Yesterday I passed my Standard amateur radio license tests. I spent quite a bit of time cramming lots of knowledge in my brain using the video course from the Radio & Electronics School, then took the exam out at the Waverley Amateur Radio Society.
I decided to go straight for the "Standard" license because I have little interest in voice and morse code modes. I want to jump straight into HF digital to communicate around the globe, and possibly play with bouncing signals OFF THE MOON.
The course was really fun. Good revision of my Year 11 Physics (which was a very long time ago, and I didn't really pay enough attention at the time) and Mathematics. Then while working through radio physics, practical receivers and transmitters there were quite a few "a ha!" moments where things I'd always wanted to know suddenly became clear.
In the end the exams were quite easy. You can get 30% wrong, which is pretty lenient, and the multiple choice format means usually two answers are obviously wrong, so your odds can be pretty good even when you're not sure.
It's made me think I should now go for the Advanced ticket. Lots more to learn and I actually really enjoyed learning again.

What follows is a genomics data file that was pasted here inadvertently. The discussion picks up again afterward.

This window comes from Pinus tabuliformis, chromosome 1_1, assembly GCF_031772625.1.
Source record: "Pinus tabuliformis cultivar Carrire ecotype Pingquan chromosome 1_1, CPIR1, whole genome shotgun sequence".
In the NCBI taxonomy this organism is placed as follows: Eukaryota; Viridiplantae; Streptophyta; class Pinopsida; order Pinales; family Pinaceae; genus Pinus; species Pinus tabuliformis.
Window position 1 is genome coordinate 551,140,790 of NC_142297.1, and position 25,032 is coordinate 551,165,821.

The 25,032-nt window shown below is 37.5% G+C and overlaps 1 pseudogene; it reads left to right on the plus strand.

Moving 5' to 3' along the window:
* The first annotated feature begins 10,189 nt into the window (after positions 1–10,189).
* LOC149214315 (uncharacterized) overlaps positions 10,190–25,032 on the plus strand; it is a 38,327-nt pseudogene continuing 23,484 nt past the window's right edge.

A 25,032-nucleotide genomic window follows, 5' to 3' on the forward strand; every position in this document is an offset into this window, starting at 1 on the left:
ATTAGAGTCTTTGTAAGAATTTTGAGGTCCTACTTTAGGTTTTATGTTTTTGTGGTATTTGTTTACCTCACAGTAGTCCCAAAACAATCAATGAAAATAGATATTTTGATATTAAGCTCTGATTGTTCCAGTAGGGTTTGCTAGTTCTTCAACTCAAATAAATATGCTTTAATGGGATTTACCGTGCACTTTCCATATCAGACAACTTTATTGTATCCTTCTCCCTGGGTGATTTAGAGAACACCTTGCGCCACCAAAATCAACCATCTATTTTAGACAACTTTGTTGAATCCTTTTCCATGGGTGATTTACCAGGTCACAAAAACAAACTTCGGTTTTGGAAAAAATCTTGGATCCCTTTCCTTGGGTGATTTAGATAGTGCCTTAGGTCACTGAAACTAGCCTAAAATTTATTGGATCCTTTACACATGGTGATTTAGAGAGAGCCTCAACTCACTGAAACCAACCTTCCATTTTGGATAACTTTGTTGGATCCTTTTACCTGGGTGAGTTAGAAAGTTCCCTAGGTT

In 4-6 weeks (why does it take so long?) I'll hopefully be on the air as VK2VSR. See you there.
Notes on the course and Linux
I run Linux and the Radio & Electronics School's course assumed you're running Windows, so here's some pointers.
Ask Ron for the DVD image and mount it. Then uncompress all the video files with (the quotes mean the wildcard string isn't interpreted by your shell, which will not do what you want):
I converted the video files to mp4 so I could play them more easily on my tablet. I also sped them up because Ron talks very slowly, which might be fine for some but made me impatient. I did that with ffmpeg like this:
for f in *.wmv ; do ffmpeg -i "$f" -filter_complex "setpts=PTS/1.7;atempo=1.7" "$f.mp4"; done;
The drill software runs almost perfectly using Wine. Just associate ".exe" with wine and you can double-click on them and work through them.
Finally, I created this cram sheet to drill myself on some of the rote learning components. I'm not brilliant at rote learning, so needed to work a bit on this. The phonetic alphabet wasn't too hard for me as I spent my childhood flying around in little planes with my Dad and evidently learned it through osmosis. The rest isn't all that obvious and just has to be crammed in. You could also memorise the frequency bands which are part of the regulations exam, but I just assumed they'd end up being absorbed by my 30% pass margin.